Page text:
NewsEIA reportPrevious9.0 million barrelsForecast2.0 million barrelsAnalysisCrude oil tries to recover from yesterday’s huge losses which achieved amid rising fears over Europe and weather the continent will be able to help its debt-laden nations or not. Also, the biggest hit for the commodity was the unexpected rise in U.S. inventories according to API.
Crude oil opened today’s session at $100.87 to reach a high of $101.65 and a low of $100.83, where it is currently trading around $101.11 a barrel.
The better sentiment in Europe today is pushing crude slightly upwards to cover some of yesterday’s losses, as the negative impact from U.S. jobs report that pushed the European market downwards vanished and the market is looking for other factors.
Crude oil declined sharply yesterday amid lingering fears over Europe with focus on Spain which may be not able to get out from the debt hole and might be the next crisis’ victim after Greece. As the country suffers again from higher borrowing costs amid this cloud fear that covers the sky of Spain, where PM Mariano Rajoy said Spain’s future is on the line in its battle to tame surging bond yields.
Among this downside pressure, we can sneak to see the API report which reported an unexpected rise in U.S. oil inventories by 6.6 million barrels in the week ended in April 6, much more than the 2.1-million barrels that were expected, U.S. Crude inventories rose 18 million barrels over the last three weeks.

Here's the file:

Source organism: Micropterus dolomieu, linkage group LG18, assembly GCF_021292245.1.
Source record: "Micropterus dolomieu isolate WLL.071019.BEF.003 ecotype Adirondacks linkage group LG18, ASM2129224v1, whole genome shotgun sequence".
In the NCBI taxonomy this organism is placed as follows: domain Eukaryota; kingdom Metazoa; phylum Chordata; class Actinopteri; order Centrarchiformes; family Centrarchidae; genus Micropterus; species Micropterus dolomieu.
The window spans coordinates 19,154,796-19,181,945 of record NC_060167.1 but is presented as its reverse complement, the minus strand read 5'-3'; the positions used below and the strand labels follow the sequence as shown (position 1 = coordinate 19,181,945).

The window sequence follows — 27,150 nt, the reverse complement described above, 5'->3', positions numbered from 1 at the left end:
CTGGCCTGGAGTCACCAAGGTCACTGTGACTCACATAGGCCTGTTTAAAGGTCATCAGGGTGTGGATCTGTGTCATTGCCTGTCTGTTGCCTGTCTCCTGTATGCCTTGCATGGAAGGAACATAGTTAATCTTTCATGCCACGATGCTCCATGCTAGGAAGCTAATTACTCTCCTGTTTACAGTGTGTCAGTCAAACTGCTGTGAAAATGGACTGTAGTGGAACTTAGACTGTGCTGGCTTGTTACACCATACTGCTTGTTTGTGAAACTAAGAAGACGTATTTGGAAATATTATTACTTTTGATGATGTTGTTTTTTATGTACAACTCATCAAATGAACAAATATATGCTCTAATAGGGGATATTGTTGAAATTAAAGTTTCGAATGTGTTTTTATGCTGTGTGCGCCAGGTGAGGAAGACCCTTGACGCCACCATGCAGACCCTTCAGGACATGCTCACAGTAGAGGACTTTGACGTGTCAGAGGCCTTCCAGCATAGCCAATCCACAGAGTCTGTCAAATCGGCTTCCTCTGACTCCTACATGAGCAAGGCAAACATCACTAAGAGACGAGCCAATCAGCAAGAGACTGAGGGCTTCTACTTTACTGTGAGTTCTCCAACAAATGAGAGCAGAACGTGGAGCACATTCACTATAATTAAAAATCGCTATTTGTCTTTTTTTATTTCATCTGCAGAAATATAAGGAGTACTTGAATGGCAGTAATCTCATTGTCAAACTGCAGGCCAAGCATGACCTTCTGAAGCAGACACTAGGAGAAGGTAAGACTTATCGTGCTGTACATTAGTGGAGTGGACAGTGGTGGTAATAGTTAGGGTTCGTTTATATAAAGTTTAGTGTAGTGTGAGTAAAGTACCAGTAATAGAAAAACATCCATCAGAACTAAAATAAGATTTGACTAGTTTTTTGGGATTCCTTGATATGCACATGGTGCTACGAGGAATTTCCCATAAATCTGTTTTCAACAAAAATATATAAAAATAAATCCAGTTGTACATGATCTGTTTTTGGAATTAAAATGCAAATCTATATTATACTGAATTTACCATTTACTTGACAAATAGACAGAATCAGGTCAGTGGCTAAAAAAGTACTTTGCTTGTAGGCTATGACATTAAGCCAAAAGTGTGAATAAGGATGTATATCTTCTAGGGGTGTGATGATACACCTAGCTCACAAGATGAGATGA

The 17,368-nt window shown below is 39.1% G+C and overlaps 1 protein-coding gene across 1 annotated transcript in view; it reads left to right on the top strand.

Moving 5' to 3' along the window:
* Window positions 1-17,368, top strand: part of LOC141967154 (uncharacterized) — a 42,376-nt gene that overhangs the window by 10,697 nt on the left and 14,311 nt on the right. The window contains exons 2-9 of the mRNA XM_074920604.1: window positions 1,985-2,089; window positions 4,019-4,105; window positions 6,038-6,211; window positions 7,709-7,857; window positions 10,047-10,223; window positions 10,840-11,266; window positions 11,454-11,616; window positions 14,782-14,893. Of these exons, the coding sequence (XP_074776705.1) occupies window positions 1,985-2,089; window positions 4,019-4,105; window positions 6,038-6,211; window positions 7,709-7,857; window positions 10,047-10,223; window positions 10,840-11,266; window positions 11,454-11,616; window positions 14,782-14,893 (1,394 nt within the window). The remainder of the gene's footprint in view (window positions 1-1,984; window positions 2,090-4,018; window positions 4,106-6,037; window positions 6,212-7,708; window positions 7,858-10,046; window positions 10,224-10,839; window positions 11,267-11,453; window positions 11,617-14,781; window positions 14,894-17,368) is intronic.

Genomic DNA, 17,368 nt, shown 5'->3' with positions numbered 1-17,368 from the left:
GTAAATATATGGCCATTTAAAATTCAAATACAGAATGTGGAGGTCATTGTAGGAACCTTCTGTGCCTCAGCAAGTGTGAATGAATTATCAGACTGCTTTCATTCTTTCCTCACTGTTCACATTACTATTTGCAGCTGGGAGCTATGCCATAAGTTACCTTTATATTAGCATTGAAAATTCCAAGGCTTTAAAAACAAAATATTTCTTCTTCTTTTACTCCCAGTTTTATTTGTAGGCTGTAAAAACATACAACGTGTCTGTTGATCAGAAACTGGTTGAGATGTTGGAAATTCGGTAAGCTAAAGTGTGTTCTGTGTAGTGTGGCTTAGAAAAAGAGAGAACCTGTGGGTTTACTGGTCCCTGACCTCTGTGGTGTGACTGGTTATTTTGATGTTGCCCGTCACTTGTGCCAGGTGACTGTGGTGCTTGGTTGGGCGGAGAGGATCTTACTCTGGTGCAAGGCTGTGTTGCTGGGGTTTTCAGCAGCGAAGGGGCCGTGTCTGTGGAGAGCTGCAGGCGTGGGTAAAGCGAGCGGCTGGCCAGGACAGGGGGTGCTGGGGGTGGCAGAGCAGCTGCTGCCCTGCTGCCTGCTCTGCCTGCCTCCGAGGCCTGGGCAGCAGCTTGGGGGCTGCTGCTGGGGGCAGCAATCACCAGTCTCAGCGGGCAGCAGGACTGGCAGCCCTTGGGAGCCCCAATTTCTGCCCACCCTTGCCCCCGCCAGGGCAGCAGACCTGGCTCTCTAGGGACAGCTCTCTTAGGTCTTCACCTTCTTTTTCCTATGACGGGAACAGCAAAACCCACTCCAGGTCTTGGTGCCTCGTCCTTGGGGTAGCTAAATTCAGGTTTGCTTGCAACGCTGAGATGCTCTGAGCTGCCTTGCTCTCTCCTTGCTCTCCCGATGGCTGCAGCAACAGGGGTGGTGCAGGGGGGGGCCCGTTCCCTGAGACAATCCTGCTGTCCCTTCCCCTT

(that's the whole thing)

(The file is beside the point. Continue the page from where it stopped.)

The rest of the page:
This report added negative pressure to crude and forced it to decline below $101.00 level, supported as well from fears over Europe and its crisis which weighed on its common currency and pulled it lower against the U.S. dollar.
On the long run, the International Monetary Fund (IMF) said that it expects oil prices and other commodities to decline this year and next amid a fragile global economic outlook, but warned that sizable threats to world growth could force for more losses.
The IMF also said a sudden shortage of crude-oil supplies would send prices upward, but the ensuing slowdown in global growth could lead to a decline in the prices of other commodities, as the global outlook...is pretty grim still.
The U.S. Energy Information Administration (EIA) also confirmed the IMF’s talk after it cut its forecast for world oil demand growth for 2012 and 2013, while raising the forecast for non-OPEC oil output.
A sign that may confirm the IMF’s comments as well, China’s trade data showed that net crude imports fell 6 percent in March and overseas purchases of all goods missed economists’ estimates, signaling lower demand from the world’s second biggest economy and oil consumer.
In general, we may see an upside momentum on crude but it will be limited and related to the dollar’s movements since the economic agenda is empty in Europe and it may fluctuates ahead of the EIA report which is expected to show a rising inventories by 2.0 million barrels, but after the API big rise, we expect more added inventories than that.